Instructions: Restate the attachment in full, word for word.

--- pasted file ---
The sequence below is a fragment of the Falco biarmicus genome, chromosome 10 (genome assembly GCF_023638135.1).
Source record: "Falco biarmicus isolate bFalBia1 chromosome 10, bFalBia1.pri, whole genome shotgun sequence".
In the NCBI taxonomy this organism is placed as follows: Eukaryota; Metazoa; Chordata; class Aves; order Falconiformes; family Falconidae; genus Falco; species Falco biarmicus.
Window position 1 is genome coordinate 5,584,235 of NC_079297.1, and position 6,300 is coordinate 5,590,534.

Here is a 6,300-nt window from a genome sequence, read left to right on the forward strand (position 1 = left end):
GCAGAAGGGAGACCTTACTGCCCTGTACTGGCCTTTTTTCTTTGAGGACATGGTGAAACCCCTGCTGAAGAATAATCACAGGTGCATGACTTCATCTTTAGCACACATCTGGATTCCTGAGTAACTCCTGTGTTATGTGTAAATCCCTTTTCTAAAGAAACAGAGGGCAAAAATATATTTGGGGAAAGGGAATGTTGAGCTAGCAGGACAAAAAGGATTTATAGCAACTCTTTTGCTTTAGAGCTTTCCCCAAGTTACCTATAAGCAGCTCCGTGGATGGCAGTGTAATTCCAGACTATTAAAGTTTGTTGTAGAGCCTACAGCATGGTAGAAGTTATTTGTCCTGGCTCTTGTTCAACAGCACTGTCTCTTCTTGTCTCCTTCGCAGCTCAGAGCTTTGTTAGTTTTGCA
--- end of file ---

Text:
The sequence below is a fragment of the Falco biarmicus genome, chromosome 10 (genome assembly GCF_023638135.1).
Source record: "Falco biarmicus isolate bFalBia1 chromosome 10, bFalBia1.pri, whole genome shotgun sequence".
In the NCBI taxonomy this organism is placed as follows: Eukaryota; Metazoa; Chordata; class Aves; order Falconiformes; family Falconidae; genus Falco; species Falco biarmicus.
Window position 1 is genome coordinate 5,584,235 of NC_079297.1, and position 6,300 is coordinate 5,590,534.

Here is a 6,300-nt window from a genome sequence, read left to right on the forward strand (position 1 = left end):
GCAGAAGGGAGACCTTACTGCCCTGTACTGGCCTTTTTTCTTTGAGGACATGGTGAAACCCCTGCTGAAGAATAATCACAGGTGCATGACTTCATCTTTAGCACACATCTGGATTCCTGAGTAACTCCTGTGTTATGTGTAAATCCCTTTTCTAAAGAAACAGAGGGCAAAAATATATTTGGGGAAAGGGAATGTTGAGCTAGCAGGACAAAAAGGATTTATAGCAACTCTTTTGCTTTAGAGCTTTCCCCAAGTTACCTATAAGCAGCTCCGTGGATGGCAGTGTAATTCCAGACTATTAAAGTTTGTTGTAGAGCCTACAGCATGGTAGAAGTTATTTGTCCTGGCTCTTGTTCAACAGCACTGTCTCTTCTTGTCTCCTTCGCAGCTCAGAGCTTTGTTAGTTTTGCA